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article imageInjection to cure phobias could become a reality

By Alex Harrison     Mar 23, 2010 in World
Researchers have discovered that the part of the brain that is responsible for our phobias could be ´re-programed´ with an injection to stop us developing phobias such as fear of heights and spiders.
The researchers claim that fear is a learned habit and that it is possible to switch off that part of the brain reports The Telegraph.
"One day, our irrational phobias could become a thing of the past," said Prof Masayuki Yoshida, from the University of Hiroshima.
The researchers focused on the cerebellum which is the part of the brain responsable for us developing fears, they found that goldfish became desensitized to their fear of a light being flashed in their eyes. "By administering a low voltage electric shock every time a light was shone, the fish were taught to associate the light with being shocked, which slowed their hearts the typical fish reaction to a fright´ Said prof Masayuki.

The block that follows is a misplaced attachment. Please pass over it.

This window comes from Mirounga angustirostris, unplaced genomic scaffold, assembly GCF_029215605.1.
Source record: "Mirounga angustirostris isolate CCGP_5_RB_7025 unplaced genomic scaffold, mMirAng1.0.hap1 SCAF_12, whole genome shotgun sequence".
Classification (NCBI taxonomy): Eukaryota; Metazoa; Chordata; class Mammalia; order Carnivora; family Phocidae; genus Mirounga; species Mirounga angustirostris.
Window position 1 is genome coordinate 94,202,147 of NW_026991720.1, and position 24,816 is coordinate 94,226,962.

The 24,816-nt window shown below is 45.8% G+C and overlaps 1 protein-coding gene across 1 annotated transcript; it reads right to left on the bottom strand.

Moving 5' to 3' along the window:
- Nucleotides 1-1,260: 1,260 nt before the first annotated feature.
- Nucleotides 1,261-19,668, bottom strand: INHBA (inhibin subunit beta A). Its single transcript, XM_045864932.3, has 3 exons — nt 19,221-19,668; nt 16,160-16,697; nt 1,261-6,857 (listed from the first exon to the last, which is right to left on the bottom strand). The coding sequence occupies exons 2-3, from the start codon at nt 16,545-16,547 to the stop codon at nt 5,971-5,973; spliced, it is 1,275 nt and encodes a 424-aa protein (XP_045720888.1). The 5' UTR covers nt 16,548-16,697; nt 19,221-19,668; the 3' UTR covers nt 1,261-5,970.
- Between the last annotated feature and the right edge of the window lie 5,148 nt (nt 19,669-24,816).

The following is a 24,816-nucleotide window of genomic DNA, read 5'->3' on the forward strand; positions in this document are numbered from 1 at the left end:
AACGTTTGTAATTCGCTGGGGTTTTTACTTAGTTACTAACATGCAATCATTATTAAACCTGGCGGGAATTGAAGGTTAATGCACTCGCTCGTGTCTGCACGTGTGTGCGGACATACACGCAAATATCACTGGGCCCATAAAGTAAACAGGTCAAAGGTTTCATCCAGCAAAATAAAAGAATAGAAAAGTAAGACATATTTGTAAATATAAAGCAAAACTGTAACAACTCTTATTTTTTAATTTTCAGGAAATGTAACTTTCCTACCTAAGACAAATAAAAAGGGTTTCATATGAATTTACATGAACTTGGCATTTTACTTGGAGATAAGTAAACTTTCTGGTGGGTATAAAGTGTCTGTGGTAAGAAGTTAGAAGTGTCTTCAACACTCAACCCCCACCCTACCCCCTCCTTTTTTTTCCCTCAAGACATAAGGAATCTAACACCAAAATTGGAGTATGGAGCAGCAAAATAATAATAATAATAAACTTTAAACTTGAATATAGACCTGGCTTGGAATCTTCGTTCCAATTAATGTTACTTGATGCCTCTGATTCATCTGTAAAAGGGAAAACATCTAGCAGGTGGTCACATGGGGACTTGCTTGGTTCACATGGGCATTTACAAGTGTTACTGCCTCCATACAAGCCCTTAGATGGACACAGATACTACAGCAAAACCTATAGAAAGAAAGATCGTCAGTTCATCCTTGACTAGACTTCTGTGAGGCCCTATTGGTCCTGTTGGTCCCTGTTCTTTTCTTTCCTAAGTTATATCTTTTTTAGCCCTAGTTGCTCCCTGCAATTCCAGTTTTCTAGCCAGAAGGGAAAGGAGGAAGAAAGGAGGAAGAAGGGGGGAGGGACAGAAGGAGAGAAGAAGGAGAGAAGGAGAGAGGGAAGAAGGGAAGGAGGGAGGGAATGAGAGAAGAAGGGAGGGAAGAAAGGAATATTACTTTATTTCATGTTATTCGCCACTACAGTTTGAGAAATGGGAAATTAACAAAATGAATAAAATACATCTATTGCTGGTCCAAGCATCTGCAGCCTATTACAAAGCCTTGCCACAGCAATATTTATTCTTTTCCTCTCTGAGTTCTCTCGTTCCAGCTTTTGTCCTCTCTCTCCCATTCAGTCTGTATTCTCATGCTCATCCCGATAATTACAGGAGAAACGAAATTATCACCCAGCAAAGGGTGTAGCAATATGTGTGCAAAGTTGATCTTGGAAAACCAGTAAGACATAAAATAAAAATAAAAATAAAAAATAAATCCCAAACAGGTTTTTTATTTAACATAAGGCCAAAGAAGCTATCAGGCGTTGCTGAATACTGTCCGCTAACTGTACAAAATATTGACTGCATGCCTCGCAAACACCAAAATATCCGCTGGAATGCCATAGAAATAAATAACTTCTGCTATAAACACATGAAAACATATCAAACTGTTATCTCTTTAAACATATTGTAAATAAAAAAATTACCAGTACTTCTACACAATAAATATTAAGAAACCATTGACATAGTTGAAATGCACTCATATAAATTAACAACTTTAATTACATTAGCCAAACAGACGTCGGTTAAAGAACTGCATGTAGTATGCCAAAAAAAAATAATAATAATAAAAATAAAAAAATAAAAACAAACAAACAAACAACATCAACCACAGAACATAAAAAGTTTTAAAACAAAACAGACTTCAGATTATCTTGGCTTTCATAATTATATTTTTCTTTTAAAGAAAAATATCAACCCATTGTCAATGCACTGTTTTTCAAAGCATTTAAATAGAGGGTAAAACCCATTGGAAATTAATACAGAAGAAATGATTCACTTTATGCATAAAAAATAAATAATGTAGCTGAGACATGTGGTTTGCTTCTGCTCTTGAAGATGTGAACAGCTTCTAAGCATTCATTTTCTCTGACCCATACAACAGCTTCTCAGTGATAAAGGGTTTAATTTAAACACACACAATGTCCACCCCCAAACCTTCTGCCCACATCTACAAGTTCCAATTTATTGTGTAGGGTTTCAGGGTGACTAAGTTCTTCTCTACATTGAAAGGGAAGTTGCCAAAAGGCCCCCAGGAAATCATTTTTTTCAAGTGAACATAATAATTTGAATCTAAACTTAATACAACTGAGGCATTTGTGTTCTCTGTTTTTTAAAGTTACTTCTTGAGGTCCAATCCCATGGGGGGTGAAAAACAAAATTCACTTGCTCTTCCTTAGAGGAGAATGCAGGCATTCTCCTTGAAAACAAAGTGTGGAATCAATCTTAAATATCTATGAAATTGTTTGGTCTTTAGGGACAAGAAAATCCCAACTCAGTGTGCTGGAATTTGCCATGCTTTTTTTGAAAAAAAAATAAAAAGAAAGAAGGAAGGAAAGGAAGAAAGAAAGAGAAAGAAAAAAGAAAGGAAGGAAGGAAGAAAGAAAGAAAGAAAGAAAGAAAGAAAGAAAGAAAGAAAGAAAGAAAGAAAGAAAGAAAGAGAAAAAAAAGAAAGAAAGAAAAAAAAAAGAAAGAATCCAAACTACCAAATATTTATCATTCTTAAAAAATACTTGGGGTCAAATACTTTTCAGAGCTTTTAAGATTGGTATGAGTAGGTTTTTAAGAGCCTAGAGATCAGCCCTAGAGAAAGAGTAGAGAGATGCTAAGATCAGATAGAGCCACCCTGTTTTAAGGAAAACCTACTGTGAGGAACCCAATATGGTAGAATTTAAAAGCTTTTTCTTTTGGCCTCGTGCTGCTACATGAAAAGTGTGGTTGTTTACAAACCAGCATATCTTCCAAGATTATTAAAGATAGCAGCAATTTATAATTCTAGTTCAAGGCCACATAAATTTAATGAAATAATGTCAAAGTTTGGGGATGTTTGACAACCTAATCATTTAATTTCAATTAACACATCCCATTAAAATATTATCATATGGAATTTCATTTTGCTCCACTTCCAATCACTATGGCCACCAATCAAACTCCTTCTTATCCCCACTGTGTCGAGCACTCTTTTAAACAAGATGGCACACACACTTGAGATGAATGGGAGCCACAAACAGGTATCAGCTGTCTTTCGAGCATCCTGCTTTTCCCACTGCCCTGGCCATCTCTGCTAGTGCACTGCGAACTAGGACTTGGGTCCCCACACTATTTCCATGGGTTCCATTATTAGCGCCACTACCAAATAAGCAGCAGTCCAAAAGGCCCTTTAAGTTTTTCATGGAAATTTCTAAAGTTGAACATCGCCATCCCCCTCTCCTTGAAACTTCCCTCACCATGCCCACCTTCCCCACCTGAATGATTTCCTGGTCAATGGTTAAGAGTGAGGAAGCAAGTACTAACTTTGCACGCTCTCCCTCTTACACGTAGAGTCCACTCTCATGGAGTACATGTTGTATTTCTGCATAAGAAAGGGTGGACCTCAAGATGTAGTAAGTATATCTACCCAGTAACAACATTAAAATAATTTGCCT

"As you would expect, the goldfish we used in our study soon became afraid of the flash of light because, whether or not we actually gave them a shock, they had quickly learned to expect one´
"Fear was demonstrated by their heart beats decreasing, in a similar way to how our heart rate increases when someone gives us a fright."
Then the researchers injected the fish with a local anaesthetic called lidocaine and repeated the test. The fish that had been injected were found to have a much lower response then the previous test indicating they had less fear.
More about Phobias, Cure, Japan
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